Know how to protect yourself.
|Some members have recently reported suspicious email, text, and phone communications that appear to have come from Highmark. They typically contain a link to a fake, but realistic-looking, website asking you to enter personal info. They may encourage you to download a harmful app or ask you to call a non-Highmark phone number for follow-up.|
|Examples of suspicious communications contain:|
- Senders whose email or web links include slightly misspelled words or odd formatting.
- Links to sites that immediately request personal information.
- A false sense of urgency, such as a request for you to “act now” before something bad happens.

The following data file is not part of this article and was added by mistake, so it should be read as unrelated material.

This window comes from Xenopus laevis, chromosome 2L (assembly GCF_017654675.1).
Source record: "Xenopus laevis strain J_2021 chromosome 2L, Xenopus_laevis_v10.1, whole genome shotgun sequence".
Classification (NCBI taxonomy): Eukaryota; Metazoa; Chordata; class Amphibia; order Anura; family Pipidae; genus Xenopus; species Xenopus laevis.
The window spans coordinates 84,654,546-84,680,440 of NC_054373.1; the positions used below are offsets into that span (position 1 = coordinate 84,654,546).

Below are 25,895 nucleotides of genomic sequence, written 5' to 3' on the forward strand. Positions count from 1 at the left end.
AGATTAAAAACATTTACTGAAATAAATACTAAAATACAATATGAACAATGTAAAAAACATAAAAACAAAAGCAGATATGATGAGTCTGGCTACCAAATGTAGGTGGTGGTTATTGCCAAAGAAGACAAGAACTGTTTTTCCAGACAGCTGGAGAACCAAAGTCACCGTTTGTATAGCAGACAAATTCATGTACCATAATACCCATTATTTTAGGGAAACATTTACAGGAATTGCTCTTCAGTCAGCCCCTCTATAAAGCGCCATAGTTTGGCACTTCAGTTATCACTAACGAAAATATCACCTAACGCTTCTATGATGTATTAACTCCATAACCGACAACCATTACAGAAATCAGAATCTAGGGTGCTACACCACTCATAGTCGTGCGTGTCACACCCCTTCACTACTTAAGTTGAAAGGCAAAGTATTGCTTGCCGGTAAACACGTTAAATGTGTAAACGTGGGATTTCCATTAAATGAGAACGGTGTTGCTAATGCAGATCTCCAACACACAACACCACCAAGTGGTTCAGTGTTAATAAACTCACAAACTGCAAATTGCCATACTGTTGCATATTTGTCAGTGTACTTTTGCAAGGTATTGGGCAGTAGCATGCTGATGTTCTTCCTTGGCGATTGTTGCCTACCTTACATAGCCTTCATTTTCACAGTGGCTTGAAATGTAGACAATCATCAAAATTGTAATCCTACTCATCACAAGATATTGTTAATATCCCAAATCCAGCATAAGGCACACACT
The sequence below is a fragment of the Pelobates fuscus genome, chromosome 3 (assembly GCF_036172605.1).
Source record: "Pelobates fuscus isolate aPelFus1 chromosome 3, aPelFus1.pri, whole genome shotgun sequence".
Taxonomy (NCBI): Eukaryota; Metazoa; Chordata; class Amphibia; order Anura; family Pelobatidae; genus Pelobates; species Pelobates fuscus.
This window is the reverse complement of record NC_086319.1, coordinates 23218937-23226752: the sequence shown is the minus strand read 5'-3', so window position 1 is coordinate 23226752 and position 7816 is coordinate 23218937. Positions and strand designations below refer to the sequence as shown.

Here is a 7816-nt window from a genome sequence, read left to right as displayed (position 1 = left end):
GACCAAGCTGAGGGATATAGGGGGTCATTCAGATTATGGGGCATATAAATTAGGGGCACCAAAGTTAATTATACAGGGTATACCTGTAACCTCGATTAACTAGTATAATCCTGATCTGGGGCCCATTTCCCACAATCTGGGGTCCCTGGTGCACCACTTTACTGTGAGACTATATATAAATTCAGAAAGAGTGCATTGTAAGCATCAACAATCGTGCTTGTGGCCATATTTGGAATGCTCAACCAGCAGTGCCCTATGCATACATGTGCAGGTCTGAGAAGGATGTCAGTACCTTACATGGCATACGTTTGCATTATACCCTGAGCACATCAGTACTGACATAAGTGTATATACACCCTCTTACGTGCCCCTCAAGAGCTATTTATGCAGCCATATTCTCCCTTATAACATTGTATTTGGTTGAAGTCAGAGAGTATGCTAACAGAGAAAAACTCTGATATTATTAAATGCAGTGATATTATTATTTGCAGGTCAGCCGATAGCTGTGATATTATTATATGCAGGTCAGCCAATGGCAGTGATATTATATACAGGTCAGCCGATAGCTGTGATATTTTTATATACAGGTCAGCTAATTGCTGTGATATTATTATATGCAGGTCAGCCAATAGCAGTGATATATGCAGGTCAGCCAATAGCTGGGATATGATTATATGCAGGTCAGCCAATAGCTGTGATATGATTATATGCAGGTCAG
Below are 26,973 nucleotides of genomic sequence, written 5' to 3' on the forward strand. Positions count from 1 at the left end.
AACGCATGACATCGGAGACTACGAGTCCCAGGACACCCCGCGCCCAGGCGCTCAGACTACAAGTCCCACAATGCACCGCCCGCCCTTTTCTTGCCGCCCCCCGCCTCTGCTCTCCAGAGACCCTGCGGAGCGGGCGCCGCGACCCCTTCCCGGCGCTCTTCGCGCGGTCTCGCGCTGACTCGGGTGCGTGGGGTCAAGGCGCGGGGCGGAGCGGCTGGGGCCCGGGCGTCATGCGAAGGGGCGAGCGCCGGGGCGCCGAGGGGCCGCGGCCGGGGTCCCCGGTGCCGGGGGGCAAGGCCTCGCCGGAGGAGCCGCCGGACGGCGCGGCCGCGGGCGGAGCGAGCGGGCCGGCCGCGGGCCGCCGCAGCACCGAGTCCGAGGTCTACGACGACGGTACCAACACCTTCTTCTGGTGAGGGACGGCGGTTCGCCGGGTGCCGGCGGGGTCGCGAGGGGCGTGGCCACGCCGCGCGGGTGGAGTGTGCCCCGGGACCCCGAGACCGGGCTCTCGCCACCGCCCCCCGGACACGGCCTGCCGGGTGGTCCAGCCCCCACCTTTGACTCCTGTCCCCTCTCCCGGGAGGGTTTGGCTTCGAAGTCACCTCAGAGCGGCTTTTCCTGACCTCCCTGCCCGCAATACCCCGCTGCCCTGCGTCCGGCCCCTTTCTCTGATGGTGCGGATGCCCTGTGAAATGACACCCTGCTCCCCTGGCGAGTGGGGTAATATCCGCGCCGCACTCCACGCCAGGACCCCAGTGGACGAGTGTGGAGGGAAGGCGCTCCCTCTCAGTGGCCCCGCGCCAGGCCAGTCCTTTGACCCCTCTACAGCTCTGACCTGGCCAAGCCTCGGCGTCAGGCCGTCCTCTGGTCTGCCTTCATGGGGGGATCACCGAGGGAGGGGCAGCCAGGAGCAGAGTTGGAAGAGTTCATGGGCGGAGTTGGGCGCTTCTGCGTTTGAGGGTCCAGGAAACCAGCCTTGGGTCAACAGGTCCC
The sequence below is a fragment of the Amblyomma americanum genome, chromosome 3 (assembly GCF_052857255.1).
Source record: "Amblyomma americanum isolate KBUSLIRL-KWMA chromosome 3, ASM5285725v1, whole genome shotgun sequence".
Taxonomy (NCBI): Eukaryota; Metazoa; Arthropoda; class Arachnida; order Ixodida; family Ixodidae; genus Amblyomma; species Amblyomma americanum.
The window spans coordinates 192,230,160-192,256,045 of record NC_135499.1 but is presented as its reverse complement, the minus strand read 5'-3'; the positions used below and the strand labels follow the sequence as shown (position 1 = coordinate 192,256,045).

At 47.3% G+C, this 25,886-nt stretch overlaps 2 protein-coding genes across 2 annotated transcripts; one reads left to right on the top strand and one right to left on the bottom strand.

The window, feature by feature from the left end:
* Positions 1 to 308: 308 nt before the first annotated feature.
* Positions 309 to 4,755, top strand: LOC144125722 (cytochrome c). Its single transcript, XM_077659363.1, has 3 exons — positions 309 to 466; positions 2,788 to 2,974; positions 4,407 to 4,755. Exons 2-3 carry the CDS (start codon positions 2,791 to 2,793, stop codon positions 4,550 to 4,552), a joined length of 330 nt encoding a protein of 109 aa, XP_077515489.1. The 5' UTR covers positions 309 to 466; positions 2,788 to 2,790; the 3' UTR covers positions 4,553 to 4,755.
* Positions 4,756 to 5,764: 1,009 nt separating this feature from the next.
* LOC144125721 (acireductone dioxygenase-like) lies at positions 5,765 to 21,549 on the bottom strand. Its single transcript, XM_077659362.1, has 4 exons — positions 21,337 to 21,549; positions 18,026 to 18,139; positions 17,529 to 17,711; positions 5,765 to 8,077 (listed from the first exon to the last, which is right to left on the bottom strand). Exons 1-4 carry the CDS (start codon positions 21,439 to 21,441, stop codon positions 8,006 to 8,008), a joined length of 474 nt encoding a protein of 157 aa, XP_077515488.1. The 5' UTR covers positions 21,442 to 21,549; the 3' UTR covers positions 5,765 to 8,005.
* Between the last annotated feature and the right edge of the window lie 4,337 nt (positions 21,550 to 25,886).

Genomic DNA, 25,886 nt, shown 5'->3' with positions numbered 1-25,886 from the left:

- An offer for a reward, such as a gift card for completing specific instructions.
- Robocalls canceling an appointment with a number for rescheduling.
|What should you do?|
|If you’re even a little unsure of whether an email, text, or phone call is fraudulent, don’t take any chances. Forward suspicious emails to firstname.lastname@example.org, or write them a message to inform them of suspicious texts or phone calls.|
|Your personal health information is safe with Highmark, and these communications are in no way related to a data breach.|